Both of the highlighted quotes point to the fact that, first and foremost, Buffett focused on the return of his capital, not the return on his capital. He never overlooks downside risk, as captured in his famous quote: “The first rule in investment is don’t lose, and the second rule in investment is doesn’t forget the first rule – and that’s all the rules there are.”

It’s also interesting to consider the high bar that Buffett requires to justify an investment – the ability to roughly forecast cash flows many years into the future. If you take a look at a list of publicly traded companies, I bet you would find that this requirement disqualifies much of the list. Many, upon doing so, will decide that they need to loosen the rules. For what it’s worth, Buffett has told you that he does the opposite.


At the end of the session, Buffett discussed his thoughts on how he thinks about growth as part of company analysis – and why growth in and of itself isn’t necessarily a good thing:

“We are willing to buy companies that aren’t going to grow at all, assuming we get enough for our money when we do it. We look at projecting numbers out, as to what kind of cash we think we’ll get back over time. But, if you’re going to put $1 million in a savings account, would you rather have something that paid 10% a year and never changed, or would you rather have something that paid you 2% a year and increased at 10% a year? Well, you can work out the math to answer those questions. But you can certainly have a situation where there’s absolutely no growth in a business, and it’s a much better investment than some company that’s going to grow at very substantial rates, particularly if they’re going to need capital in order to grow. There’s a huge difference in the business that grows and requires a lot of capital to do so and the business that grows and doesn’t require capital. And I would say, generally, financial analysts do not give adequate weight to the difference in those. In fact, it’s amazing how little attention is paid to that. Believe me, if you’re investing, you should pay a lot of attention to it.”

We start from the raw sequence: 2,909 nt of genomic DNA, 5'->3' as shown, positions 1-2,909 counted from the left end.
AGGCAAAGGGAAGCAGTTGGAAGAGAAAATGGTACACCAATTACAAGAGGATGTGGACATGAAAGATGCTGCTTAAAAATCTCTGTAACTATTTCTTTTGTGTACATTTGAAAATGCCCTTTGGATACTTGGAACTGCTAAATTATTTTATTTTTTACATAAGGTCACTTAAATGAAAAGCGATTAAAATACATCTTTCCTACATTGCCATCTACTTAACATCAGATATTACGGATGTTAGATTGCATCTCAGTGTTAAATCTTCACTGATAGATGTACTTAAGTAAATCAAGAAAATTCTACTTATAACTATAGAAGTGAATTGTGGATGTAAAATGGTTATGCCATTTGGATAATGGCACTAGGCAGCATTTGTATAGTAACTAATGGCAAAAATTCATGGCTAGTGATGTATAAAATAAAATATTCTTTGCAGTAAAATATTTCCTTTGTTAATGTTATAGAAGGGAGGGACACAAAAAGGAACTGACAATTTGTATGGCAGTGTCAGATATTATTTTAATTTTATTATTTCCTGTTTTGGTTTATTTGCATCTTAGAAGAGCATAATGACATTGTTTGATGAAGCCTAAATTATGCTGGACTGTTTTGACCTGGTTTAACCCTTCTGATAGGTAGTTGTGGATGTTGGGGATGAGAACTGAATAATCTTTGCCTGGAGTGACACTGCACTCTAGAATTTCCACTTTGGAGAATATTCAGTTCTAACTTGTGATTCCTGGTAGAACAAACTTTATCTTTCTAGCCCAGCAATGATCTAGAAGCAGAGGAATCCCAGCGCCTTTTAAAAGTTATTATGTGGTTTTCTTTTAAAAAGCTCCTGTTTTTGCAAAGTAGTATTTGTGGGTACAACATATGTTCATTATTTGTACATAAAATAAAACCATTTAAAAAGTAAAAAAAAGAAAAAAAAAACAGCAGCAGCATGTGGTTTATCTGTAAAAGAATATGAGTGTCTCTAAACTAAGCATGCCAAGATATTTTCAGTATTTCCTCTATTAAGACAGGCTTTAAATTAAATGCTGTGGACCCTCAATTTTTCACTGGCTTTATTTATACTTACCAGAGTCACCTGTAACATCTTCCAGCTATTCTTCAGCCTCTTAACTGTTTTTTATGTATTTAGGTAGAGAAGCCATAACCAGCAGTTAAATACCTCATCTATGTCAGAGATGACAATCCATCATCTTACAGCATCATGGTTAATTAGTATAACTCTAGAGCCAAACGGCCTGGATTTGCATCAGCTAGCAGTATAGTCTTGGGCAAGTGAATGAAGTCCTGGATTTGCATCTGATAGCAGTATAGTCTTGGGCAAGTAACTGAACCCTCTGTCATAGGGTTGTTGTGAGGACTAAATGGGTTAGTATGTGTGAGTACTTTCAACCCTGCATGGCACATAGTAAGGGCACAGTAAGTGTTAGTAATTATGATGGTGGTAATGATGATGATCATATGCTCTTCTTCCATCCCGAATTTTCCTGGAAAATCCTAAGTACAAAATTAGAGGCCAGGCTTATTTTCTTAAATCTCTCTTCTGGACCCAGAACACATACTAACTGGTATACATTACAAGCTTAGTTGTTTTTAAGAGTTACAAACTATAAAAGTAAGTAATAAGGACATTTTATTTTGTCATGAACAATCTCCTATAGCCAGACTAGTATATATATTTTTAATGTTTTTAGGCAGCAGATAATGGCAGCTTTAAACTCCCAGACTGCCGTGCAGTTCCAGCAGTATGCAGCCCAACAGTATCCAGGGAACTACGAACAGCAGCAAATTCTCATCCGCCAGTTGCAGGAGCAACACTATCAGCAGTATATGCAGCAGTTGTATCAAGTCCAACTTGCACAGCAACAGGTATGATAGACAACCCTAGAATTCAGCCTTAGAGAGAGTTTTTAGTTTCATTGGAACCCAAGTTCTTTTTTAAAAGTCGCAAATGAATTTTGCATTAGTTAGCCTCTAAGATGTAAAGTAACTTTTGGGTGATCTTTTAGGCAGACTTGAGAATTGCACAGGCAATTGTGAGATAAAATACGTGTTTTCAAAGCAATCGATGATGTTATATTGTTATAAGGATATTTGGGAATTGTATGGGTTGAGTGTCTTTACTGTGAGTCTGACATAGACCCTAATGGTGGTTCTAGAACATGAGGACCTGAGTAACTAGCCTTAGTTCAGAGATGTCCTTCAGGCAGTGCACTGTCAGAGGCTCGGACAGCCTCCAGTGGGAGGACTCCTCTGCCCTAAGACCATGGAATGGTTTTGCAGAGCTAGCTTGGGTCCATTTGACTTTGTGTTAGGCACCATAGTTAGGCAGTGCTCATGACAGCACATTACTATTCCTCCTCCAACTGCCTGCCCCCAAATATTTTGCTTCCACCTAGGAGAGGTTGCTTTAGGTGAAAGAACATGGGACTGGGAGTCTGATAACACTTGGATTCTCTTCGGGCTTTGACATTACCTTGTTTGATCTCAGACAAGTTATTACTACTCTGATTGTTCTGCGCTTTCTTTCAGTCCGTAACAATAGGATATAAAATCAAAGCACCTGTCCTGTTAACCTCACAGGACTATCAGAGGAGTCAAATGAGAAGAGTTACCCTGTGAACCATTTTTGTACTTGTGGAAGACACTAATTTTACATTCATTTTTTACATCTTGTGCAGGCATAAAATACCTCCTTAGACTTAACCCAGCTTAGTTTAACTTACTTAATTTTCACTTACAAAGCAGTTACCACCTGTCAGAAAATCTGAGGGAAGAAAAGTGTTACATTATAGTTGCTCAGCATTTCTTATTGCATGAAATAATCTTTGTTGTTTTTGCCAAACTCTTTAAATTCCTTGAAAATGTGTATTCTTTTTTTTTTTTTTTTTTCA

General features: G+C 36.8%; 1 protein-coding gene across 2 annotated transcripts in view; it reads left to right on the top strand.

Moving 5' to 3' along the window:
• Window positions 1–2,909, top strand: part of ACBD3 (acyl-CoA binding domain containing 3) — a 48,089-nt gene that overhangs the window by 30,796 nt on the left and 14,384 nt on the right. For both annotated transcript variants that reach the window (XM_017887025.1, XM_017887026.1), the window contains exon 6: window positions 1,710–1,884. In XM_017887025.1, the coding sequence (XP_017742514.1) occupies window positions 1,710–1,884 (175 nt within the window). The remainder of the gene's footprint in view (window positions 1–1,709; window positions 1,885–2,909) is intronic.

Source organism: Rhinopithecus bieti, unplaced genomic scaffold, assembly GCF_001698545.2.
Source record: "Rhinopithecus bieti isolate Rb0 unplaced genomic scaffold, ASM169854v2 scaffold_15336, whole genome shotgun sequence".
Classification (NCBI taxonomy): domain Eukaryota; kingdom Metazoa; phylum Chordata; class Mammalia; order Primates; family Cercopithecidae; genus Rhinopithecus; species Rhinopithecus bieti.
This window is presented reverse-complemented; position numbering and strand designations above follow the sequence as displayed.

There are multiple nuggets of wisdom in this answer.

The first relates to the importance of being able to quantify the growth you’re likely to achieve in the underlying results (profits) of a business and the price you’re asked to pay for that business. At some price, a low-growth business is a much better bet than a high-growth business – particularly if you can buy that low-growth business and use its cash flows to finance other intelligent investments (something Berkshire did with Blue Chip Stamps, See’s Candies and other acquisitions).

The other important consideration is how much it will “cost” the company to sustain growth. A company like Amazon (NASDAQ:AMZN), which has financed much of it’s growth through an attractive cash conversion cycle, is very different than a company like Under Armour (NYSE:UA), which had to finance its own growth (primarily in terms of investments in inventories).

As always, Buffett has an uncanny ability to recognize the most important variables and how they relate to the intrinsic value of a business. It’s a reminder that the investing is an art that cannot be simplified into a science through shortcuts like a PEG ratio.

Disclosure: Long Berkshire Hathaway's Class B shares.

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About the author:

The Science of Hitting
I desire to own high-quality businesses for the long-term. In the words of Charlie Munger, my preferred approach is "patience followed by pretty aggressive conduct." I run a concentrated portfolio, with the top five positions accounting for the majority of its value. In the eyes of a businessman, I believe this is sufficient diversification.